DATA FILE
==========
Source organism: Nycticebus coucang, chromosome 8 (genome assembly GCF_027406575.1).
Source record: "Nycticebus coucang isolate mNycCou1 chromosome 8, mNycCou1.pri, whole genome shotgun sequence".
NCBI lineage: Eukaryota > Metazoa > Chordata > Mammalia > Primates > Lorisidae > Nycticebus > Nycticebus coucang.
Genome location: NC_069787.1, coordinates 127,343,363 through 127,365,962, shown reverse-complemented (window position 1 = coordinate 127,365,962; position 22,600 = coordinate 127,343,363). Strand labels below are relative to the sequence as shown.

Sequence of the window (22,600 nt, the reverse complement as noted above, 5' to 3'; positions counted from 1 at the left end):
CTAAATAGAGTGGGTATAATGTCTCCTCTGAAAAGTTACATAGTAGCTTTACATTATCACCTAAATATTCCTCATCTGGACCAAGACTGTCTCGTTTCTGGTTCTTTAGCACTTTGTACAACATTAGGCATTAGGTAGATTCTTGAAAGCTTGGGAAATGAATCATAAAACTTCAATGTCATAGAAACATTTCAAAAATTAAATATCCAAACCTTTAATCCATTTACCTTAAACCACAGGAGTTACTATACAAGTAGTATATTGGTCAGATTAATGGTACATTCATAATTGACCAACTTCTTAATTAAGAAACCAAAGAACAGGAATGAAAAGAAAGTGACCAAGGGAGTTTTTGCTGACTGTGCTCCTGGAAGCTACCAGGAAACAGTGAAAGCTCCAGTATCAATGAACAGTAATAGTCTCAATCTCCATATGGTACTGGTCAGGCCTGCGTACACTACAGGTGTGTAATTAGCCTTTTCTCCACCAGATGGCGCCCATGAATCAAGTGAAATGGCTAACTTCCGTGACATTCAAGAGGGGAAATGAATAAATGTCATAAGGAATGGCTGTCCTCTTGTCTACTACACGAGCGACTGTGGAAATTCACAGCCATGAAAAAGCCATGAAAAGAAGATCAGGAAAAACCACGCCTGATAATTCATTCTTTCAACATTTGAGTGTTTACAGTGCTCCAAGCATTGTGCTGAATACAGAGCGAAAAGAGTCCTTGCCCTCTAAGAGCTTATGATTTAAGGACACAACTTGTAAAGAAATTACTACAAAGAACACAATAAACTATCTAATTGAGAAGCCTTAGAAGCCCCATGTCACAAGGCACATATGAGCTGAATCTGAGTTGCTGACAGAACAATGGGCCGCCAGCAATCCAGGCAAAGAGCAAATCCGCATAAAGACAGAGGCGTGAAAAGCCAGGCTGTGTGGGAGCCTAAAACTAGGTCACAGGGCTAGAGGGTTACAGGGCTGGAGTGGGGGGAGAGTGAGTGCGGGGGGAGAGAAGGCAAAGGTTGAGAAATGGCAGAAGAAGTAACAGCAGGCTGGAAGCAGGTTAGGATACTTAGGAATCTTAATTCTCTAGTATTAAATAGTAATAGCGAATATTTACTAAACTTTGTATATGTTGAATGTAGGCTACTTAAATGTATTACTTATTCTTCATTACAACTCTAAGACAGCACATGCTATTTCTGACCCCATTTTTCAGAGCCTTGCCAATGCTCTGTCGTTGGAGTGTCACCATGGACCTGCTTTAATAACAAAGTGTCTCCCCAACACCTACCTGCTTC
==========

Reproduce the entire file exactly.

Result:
Source organism: Nycticebus coucang, chromosome 8 (genome assembly GCF_027406575.1).
Source record: "Nycticebus coucang isolate mNycCou1 chromosome 8, mNycCou1.pri, whole genome shotgun sequence".
NCBI lineage: Eukaryota > Metazoa > Chordata > Mammalia > Primates > Lorisidae > Nycticebus > Nycticebus coucang.
Genome location: NC_069787.1, coordinates 127,343,363 through 127,365,962, shown reverse-complemented (window position 1 = coordinate 127,365,962; position 22,600 = coordinate 127,343,363). Strand labels below are relative to the sequence as shown.

Sequence of the window (22,600 nt, the reverse complement as noted above, 5' to 3'; positions counted from 1 at the left end):
CTAAATAGAGTGGGTATAATGTCTCCTCTGAAAAGTTACATAGTAGCTTTACATTATCACCTAAATATTCCTCATCTGGACCAAGACTGTCTCGTTTCTGGTTCTTTAGCACTTTGTACAACATTAGGCATTAGGTAGATTCTTGAAAGCTTGGGAAATGAATCATAAAACTTCAATGTCATAGAAACATTTCAAAAATTAAATATCCAAACCTTTAATCCATTTACCTTAAACCACAGGAGTTACTATACAAGTAGTATATTGGTCAGATTAATGGTACATTCATAATTGACCAACTTCTTAATTAAGAAACCAAAGAACAGGAATGAAAAGAAAGTGACCAAGGGAGTTTTTGCTGACTGTGCTCCTGGAAGCTACCAGGAAACAGTGAAAGCTCCAGTATCAATGAACAGTAATAGTCTCAATCTCCATATGGTACTGGTCAGGCCTGCGTACACTACAGGTGTGTAATTAGCCTTTTCTCCACCAGATGGCGCCCATGAATCAAGTGAAATGGCTAACTTCCGTGACATTCAAGAGGGGAAATGAATAAATGTCATAAGGAATGGCTGTCCTCTTGTCTACTACACGAGCGACTGTGGAAATTCACAGCCATGAAAAAGCCATGAAAAGAAGATCAGGAAAAACCACGCCTGATAATTCATTCTTTCAACATTTGAGTGTTTACAGTGCTCCAAGCATTGTGCTGAATACAGAGCGAAAAGAGTCCTTGCCCTCTAAGAGCTTATGATTTAAGGACACAACTTGTAAAGAAATTACTACAAAGAACACAATAAACTATCTAATTGAGAAGCCTTAGAAGCCCCATGTCACAAGGCACATATGAGCTGAATCTGAGTTGCTGACAGAACAATGGGCCGCCAGCAATCCAGGCAAAGAGCAAATCCGCATAAAGACAGAGGCGTGAAAAGCCAGGCTGTGTGGGAGCCTAAAACTAGGTCACAGGGCTAGAGGGTTACAGGGCTGGAGTGGGGGGAGAGTGAGTGCGGGGGGAGAGAAGGCAAAGGTTGAGAAATGGCAGAAGAAGTAACAGCAGGCTGGAAGCAGGTTAGGATACTTAGGAATCTTAATTCTCTAGTATTAAATAGTAATAGCGAATATTTACTAAACTTTGTATATGTTGAATGTAGGCTACTTAAATGTATTACTTATTCTTCATTACAACTCTAAGACAGCACATGCTATTTCTGACCCCATTTTTCAGAGCCTTGCCAATGCTCTGTCGTTGGAGTGTCACCATGGACCTGCTTTAATAACAAAGTGTCTCCCCAACACCTACCTGCTTC